It looks like Google may finally be preparing Glass for primetime as a number of changes around the company’s heads-up display product were revealed today. Most notably, the Glass project will be moving from the experimental Google X group to its own unit under the leadership of Tony Fadell, according to The Wall Street Journal.
Next of note, Google will end the current run of its Glass Explorers program on January 19th, removing the current version of Glass from sale to individuals; however, the WSJ includes that businesses and developers interested in purchasing Glass can still do so through an application process. The Glass at Work program, which has continued to grow, will live on beyond the Explorer Program’s imminent demise.
Tony Fadell, who will lead the Glass effort going forward, joined Google just one year ago through the company’s $3.2 billion acquisition of smart thermostat maker Nest. Before his time at Google and founding Nest, Fadell was prominently known for his role in leading the iPod team at Apple.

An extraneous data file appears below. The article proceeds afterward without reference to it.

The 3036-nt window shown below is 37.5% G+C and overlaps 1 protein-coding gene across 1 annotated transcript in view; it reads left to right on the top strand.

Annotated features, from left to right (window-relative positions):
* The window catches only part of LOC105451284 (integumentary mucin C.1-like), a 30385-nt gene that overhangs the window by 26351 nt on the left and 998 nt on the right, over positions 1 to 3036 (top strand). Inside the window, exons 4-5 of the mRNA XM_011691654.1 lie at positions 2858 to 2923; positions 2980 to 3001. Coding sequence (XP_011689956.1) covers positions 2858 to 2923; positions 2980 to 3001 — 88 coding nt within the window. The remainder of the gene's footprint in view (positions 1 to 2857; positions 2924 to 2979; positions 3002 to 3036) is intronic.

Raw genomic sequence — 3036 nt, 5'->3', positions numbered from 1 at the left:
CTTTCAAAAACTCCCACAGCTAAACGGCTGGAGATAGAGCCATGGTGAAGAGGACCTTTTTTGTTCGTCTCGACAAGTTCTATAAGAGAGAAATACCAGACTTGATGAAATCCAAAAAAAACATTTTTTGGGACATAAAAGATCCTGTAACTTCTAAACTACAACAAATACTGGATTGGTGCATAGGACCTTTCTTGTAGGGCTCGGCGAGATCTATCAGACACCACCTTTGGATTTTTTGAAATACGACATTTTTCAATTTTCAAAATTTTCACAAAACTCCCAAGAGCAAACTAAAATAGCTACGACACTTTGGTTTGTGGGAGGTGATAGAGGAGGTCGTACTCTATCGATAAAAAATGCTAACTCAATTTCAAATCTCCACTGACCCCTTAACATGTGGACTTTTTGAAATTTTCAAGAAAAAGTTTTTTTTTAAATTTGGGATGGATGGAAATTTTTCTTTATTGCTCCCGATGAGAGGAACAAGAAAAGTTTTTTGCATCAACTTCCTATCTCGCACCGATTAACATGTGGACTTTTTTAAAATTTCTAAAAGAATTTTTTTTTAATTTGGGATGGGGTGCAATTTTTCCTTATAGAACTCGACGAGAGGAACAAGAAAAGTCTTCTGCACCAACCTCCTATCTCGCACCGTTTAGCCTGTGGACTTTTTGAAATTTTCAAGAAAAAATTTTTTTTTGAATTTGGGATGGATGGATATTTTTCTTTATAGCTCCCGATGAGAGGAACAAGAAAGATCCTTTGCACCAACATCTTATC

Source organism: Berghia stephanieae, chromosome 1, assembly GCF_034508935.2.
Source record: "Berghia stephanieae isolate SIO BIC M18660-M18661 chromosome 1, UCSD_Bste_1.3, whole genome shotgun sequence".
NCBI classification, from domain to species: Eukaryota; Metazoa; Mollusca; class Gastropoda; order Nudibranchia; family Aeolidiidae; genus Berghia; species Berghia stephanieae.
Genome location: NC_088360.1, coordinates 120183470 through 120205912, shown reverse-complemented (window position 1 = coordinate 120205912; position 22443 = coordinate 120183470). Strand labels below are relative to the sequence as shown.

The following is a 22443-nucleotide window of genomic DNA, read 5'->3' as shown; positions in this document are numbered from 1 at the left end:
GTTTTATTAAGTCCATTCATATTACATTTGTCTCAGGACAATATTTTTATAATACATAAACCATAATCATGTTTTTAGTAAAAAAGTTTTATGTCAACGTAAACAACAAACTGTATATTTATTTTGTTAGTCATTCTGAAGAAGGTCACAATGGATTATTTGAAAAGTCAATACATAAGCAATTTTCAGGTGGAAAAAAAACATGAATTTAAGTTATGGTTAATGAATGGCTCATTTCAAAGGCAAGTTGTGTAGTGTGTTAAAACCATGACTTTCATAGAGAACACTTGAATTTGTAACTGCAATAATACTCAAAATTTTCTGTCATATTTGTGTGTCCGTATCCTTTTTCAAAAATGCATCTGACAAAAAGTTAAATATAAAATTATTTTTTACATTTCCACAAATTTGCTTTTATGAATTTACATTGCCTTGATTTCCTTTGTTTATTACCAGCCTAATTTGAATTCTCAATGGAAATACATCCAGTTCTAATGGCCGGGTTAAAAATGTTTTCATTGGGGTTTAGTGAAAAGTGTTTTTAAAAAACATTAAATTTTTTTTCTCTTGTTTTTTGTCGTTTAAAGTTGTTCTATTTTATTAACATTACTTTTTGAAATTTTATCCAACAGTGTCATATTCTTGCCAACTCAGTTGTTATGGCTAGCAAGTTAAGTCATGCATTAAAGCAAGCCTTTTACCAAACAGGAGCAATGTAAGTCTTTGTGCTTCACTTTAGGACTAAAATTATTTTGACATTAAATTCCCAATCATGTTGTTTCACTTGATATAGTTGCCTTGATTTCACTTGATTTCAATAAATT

As noted by the report, Nest will continue to remain separate from the Glass division with Ivy Ross, former head of Old Navy and Gap marketing, who will continue to head Glass’s development, only now under Fadell’s leadership.
9to5Google has heard from more than one person close to Project Glass that the Mountain View company is testing at least one variation of the device that looks and functions much more like a regular pair of glasses. The Wall Street Journal reported last month that the next major revision of the device will be launching at some point this year.
Google first gave Glass its public unveiling at its I/O developer conference in 2012 with a $1500 price tag and a sky diving demonstration from Sergey Brin.
Through its official Glass blog, Google has since confirmed reports of the changes surrounding the Glass project:
As part of this transition, we’re closing the Explorer Program so we can focus on what’s coming next. January 19 will be the last day to get the Glass Explorer Edition. In the meantime, we’re continuing to build for the future, and you’ll start to see future versions of Glass when they’re ready. (For now, no peeking.)
Google describes the transition as a graduation for Glass as it moves from an experimental project to its own unit.
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